In the last year we have been called out to look at lettuce fields showing uneven growth. The fields looked like they were not growing normally due to a cultural practice. The lettuce plants in the field vary in size with normal plants interspersed with stunted plants (Photos 1 and 2). The patterns in the field do not fit with sprinkler patterns or mechanical issues because affected plants are more randomly dispersed. The pattern may fit with soil insect issues, but no soil insects were present in the affected fields. Sometimes stunted plants were more prevalent in areas that might have poor drainage. The randomness of affected plants is similar to some of the nitrogen toxicity issues that we have detected in some fields (http://ucanr.org/blogs/blogcore/postdetail.cfm?postnum=4931). In some cases the taproot of the plant is missing (a typical symptom of nitrogen toxicity), but taproots are not consistently missing and therefore the symptoms do not fit nitrogen toxicity. Upon close examination of the root system, small necrotic sections of the root are present and we were able to confirm that the lettuce was affected by black root rot disease.
Root symptoms of black root rot of lettuce consist of numerous dark brown to black bands and lesions on small feeder and larger secondary roots (Photos 3 and 4). Internal vascular discoloration (as seen with Verticillium wilt) is absent. If severe infections occur early in the crop cycle, the lettuce seedlings will have damaged taproots and experience delayed growth, resulting in stunted, small plants that otherwise may look healthy. The stunting is usually most evident from rosette stage through crop maturity. In advanced cases, the lower leaves of the plant may turn yellow or even brown. In the Salinas Valley, black root rot has been seen to cause stunting and resulting crop loss on both iceberg and romaine cultivars. Black root rot of lettuce has been known for many years in Australia and other regions. The disease was first documented on lettuce in California in 2005. Our diagnostic lab has periodically received black root rot cases since then.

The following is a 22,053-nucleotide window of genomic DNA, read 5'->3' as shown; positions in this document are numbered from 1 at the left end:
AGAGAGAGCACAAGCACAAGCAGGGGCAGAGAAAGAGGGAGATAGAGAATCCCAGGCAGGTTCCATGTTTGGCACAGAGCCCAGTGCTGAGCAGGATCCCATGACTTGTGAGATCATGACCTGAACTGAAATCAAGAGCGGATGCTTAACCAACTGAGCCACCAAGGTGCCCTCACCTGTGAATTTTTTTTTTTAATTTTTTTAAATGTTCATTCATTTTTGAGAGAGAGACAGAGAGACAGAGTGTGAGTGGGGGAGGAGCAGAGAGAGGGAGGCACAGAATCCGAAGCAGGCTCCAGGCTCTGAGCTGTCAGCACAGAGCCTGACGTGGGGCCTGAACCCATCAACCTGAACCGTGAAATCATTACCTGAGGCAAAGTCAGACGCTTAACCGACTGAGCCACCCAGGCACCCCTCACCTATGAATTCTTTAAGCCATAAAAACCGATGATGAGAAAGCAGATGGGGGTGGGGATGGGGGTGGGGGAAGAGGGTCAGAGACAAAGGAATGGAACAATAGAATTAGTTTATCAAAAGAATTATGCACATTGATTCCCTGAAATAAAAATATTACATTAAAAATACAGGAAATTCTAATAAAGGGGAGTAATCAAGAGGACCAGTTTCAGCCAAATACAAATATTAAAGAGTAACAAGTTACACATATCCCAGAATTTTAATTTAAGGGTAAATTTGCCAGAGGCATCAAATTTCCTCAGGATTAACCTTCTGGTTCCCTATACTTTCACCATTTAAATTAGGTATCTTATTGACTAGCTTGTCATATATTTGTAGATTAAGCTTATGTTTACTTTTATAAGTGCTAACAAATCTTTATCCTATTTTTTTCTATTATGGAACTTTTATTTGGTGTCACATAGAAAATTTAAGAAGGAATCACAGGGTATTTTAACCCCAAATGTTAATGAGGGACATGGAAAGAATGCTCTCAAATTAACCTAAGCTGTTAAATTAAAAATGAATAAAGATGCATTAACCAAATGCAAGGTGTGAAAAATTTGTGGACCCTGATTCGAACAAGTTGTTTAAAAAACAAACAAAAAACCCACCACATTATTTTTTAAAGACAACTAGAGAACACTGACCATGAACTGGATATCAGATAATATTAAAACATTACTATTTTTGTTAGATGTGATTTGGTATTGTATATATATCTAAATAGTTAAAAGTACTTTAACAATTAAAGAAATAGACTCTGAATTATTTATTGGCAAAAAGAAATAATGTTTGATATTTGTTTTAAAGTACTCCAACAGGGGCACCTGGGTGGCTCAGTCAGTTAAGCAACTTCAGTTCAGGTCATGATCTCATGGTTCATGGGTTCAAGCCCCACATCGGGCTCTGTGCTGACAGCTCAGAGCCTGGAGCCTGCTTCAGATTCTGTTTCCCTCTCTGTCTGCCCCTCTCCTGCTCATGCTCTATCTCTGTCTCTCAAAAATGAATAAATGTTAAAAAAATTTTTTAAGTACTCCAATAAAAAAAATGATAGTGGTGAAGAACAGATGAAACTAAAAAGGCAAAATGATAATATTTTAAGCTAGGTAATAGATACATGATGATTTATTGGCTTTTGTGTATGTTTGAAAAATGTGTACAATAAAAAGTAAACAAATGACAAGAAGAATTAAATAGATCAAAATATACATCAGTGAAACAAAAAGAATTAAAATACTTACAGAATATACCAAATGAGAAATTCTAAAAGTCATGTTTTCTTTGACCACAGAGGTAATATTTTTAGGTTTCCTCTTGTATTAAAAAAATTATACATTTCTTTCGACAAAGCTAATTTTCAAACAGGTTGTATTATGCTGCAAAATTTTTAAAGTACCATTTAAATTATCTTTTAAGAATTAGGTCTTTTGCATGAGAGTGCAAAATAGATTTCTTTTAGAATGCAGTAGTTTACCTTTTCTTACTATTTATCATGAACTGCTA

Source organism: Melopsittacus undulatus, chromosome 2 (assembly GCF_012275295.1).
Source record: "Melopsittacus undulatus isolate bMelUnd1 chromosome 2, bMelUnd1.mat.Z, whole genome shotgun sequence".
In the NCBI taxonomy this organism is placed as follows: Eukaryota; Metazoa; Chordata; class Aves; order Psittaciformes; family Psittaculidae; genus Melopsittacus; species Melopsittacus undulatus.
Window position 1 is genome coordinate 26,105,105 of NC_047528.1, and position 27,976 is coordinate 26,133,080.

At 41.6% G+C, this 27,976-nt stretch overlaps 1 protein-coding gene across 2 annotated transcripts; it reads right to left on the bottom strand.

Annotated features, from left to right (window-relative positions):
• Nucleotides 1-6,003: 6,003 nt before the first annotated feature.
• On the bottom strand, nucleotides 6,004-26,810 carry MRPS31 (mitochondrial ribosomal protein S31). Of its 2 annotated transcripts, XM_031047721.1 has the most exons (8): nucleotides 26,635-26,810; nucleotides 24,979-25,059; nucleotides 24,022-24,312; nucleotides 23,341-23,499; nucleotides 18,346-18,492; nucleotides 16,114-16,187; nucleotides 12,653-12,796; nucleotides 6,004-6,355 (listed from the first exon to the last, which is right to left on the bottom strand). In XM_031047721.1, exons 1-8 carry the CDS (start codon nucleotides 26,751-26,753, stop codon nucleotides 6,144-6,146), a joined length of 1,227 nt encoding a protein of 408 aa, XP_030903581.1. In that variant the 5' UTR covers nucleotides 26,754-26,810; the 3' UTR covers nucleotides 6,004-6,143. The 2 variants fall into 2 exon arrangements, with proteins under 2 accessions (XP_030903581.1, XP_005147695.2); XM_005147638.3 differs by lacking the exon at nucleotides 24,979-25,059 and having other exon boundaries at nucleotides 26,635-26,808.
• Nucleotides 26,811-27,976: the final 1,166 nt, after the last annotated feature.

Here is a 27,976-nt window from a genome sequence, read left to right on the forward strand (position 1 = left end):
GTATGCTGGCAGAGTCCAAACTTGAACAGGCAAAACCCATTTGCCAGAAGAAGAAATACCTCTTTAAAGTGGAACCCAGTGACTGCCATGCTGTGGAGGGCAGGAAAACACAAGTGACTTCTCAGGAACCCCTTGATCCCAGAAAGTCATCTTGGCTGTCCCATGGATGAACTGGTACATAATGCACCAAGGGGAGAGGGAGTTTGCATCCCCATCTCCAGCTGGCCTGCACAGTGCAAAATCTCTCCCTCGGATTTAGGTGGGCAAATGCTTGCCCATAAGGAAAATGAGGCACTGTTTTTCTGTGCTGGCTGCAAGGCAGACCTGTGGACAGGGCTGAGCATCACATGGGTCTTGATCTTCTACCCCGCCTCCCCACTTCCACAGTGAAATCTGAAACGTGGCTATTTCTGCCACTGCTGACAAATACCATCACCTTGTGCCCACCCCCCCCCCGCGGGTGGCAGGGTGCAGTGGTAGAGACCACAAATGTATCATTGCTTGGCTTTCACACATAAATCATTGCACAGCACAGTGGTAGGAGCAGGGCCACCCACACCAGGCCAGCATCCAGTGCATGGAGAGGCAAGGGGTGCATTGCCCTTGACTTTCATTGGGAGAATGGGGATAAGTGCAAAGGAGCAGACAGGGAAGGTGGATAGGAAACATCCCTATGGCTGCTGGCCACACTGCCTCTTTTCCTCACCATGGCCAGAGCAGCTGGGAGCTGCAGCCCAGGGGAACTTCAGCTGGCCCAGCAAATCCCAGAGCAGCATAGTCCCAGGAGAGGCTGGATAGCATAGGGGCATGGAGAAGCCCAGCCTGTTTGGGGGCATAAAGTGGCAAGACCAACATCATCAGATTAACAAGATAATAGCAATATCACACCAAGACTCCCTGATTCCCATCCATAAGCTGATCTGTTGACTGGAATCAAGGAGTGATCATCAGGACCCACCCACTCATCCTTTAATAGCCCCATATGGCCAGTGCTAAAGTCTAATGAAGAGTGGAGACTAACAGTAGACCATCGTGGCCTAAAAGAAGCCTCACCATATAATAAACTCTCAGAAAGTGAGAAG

Black root rot is caused by the soilborne fungus Thielaviopsisbasicola. The fungus makes two types of spores, with one type being a thick walled spore (Photo 5) that resists weathering and enables the fungus to survive for long periods in the soil. This pathogen is reported to have a broad host range that includes the following vegetable crops: bean, beet, carrot, garlic, lettuce, onion, pea, pepper, tomato. In coastal California we have not found black root rot on most of these crops; black root rot disease has been confirmed only for lettuce and tomato.
Differences in strains or isolates of T. basicola may exist. For example, researchers found that when inoculated onto lettuce and bean, T. basicola isolates from lettuce were very aggressive and caused significant damage. However, the same lettuce isolates caused very little damage to other known hosts. Such research indicates that T. basicola may consist of isolates having some host preferences.
Industry-wide, black root rot of lettuce is a very minor problem that apparently only affects a few fields. However, growers and PCAs should be aware of this disease and notify Farm Advisors if black root rot becomes more common. For other crops, black root rot is managed by a combination of resistant cultivars, crop rotation to non-hosts, sanitation practices so as to not spread contaminated soil/mud to uninfested fields, and application of fungicides to seedlings.
Photo 1. Typical pattern of Thielaviopsis basicola infection in lettuce.
Photo 2. Stunted lettuce affected with black root rot (on left)
Photo 3: Diseased roots of lettuce affected by black root rot.
Photo 4. Close-up of black root rot lesion on fine feeder roots of lettuce.
Photo 5: Dark conidia of Thielaviopsis basicola forming on lettuce root.